The previous chapter identified the need for government policies aimed at correcting reasoning failure to make an appropriate trade-off between individuals’ well-being and their autonomy. New and particularly influential proposals that seek to provide a practical approach to that trade-off are the so-called nudge ideas based on what has been termed “libertarian” paternalism by Richard Thaler and Cass Sunstein (Sunstein and Thaler 2003; Thaler and Sunstein 2008) and “asymmetric” paternalism by Colin Camerer, Samuel Issacharoff, George Loewenstein, Ted O’Donoghue, and Matthew Rabin (2003). These ideas and their philosophical rationale are the focus of this chapter.

    The central ideas underlying both...

  11. 8 Paternalism and Policy
    (pp. 147-166)

    The arguments in this book have so far been conducted largely at the level of principle. This is important, since, if government policy is to be consistent and coherent, the basic principles have to be resolved before the relevant policy measures are designed. The principles do need to be tested, however, to see if they may usefully guide policy when they are confronted with reality; and that is the task of this chapter.

    Whether a particular paternalistic policy intervention is justified in practice will depend on the number of people affected by it and on the extent to which each...

  12. 9 The Politics of Paternalism
    (pp. 167-176)

    In the preceding chapters we have demonstrated that there is a case for paternalistic interventions by government to address individual reasoning failures. We have also given guidance as to the policy mechanisms that can maximize the benefits of intervention in terms of improving individual well-being, while minimizing the cost in terms of the impact on individual autonomy. However, these contributions on their own are not enough to provide an unanswerable case for paternalistic interventions in every situation of individual reasoning failure. For that would require a demonstration that in the relevant circumstances the government can make better decisions than the...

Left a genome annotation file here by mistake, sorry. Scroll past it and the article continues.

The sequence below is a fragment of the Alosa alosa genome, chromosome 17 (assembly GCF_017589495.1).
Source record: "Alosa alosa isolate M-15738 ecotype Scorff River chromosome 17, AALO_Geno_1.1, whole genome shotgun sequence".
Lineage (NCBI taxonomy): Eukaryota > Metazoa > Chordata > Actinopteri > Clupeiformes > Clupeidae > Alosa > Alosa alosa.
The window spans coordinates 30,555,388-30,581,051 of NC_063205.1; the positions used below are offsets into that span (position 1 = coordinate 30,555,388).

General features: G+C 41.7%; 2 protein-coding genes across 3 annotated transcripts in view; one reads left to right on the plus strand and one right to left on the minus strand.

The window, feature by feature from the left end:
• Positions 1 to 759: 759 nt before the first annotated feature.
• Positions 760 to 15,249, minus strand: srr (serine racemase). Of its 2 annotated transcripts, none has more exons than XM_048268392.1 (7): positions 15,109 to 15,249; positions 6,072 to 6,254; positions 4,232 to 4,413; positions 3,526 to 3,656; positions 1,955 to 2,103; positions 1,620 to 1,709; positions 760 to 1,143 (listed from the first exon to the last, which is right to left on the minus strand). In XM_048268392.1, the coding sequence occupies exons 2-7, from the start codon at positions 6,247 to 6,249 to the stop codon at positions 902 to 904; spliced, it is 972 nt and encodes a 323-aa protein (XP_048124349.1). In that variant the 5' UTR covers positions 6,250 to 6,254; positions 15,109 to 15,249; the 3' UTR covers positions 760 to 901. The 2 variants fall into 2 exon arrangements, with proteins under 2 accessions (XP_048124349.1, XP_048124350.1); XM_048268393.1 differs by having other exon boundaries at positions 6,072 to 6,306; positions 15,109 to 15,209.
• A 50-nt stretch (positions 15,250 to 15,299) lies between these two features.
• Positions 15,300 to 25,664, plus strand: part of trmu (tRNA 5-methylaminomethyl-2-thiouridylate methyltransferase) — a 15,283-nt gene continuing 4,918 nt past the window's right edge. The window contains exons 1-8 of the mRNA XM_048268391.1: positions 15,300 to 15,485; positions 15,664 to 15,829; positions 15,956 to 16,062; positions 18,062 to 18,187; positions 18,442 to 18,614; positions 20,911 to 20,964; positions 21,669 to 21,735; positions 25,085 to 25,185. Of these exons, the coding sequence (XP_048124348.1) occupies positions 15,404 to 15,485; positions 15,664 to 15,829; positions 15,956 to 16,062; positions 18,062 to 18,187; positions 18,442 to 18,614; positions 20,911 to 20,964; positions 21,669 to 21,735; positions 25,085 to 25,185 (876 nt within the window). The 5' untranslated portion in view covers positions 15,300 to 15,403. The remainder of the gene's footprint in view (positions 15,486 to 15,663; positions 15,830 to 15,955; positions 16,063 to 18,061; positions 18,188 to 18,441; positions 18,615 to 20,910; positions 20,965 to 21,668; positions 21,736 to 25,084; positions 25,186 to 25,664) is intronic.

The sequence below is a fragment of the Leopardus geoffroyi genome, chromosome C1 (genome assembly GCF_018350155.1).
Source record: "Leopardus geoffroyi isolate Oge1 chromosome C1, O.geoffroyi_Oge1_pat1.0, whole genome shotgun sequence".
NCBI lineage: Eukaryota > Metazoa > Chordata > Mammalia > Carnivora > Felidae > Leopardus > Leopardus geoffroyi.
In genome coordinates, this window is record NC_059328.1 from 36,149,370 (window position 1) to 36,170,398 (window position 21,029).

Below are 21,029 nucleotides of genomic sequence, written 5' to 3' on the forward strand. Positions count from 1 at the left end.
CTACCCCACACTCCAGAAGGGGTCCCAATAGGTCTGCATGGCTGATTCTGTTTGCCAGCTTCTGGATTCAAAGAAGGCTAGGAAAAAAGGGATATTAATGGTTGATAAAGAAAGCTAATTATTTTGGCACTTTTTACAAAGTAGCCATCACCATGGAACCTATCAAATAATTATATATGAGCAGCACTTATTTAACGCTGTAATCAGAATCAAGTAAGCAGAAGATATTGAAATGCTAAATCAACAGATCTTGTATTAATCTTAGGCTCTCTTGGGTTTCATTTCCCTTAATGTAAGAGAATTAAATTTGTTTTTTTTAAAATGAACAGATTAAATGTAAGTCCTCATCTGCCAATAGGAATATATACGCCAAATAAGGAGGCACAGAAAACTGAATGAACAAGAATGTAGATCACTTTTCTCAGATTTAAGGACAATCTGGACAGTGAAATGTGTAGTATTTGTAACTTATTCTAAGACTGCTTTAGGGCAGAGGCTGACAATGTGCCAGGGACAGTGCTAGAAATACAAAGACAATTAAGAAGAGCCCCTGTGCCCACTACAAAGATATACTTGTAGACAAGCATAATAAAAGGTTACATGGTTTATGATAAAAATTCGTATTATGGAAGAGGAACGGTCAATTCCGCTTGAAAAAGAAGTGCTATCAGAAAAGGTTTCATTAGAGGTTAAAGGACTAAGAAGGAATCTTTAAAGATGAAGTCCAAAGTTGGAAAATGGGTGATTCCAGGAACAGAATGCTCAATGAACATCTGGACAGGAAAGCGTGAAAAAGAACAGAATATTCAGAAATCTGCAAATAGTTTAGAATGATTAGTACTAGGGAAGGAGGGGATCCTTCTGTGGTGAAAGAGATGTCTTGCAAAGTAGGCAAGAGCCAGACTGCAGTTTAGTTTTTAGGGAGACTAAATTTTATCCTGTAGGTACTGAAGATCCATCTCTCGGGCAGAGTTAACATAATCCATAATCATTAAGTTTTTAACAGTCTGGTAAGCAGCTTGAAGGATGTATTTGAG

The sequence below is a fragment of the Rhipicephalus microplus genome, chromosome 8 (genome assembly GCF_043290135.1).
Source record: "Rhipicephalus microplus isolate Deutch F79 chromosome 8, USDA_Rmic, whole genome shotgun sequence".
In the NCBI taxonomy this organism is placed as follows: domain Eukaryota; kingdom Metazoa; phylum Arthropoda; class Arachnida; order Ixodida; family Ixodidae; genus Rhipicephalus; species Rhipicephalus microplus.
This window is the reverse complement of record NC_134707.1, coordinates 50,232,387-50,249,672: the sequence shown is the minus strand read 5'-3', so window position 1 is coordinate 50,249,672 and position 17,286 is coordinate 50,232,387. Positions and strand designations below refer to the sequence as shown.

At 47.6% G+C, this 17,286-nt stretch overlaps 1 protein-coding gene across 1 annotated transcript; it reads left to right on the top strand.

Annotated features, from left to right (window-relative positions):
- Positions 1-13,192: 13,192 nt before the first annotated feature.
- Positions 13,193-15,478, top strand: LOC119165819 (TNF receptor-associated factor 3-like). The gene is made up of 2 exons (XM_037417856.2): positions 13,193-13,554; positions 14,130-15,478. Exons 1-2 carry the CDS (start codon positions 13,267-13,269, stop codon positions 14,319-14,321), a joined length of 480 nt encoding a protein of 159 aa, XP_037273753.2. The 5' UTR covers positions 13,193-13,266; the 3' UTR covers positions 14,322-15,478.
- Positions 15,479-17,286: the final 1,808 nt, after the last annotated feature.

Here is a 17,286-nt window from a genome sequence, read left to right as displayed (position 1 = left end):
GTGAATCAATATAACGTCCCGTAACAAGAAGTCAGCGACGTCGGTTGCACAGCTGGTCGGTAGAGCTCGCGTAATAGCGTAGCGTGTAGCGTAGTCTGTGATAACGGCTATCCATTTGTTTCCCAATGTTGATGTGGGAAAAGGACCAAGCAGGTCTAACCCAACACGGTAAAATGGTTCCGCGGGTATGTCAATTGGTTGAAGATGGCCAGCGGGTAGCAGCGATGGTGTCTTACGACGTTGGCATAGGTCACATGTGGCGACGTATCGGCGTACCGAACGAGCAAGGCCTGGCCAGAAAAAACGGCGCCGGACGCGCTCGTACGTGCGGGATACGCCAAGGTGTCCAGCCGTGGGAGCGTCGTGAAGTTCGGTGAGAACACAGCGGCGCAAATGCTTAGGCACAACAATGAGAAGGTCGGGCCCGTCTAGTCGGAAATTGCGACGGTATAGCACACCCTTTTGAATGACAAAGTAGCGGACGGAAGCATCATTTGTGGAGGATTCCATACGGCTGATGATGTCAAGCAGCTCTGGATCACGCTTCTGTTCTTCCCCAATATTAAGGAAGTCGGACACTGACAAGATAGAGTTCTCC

13. 10 Nanny State or Helpful Friend?
    (pp. 177-182)

    John Stuart Mill was wrong. In this book we have argued that, contrary to Mill’s classic statement on the illegitimacy of government intervention to promote an individual’s own good that was quoted at the beginning of chapter 2, there are situations where the government should intervene to save people from the consequences of their own decisions, even if no one else is harmed by those decisions. However, even with justified paternalism, there is an unavoidable trade-off between promoting citizens’ well-being and preserving their individual autonomy. Therefore the government’s aim should be to develop paternalistic policies that maximize well-being while having...

  14. Bibliography
    (pp. 183-194)
  15. Index
    (pp. 195-202)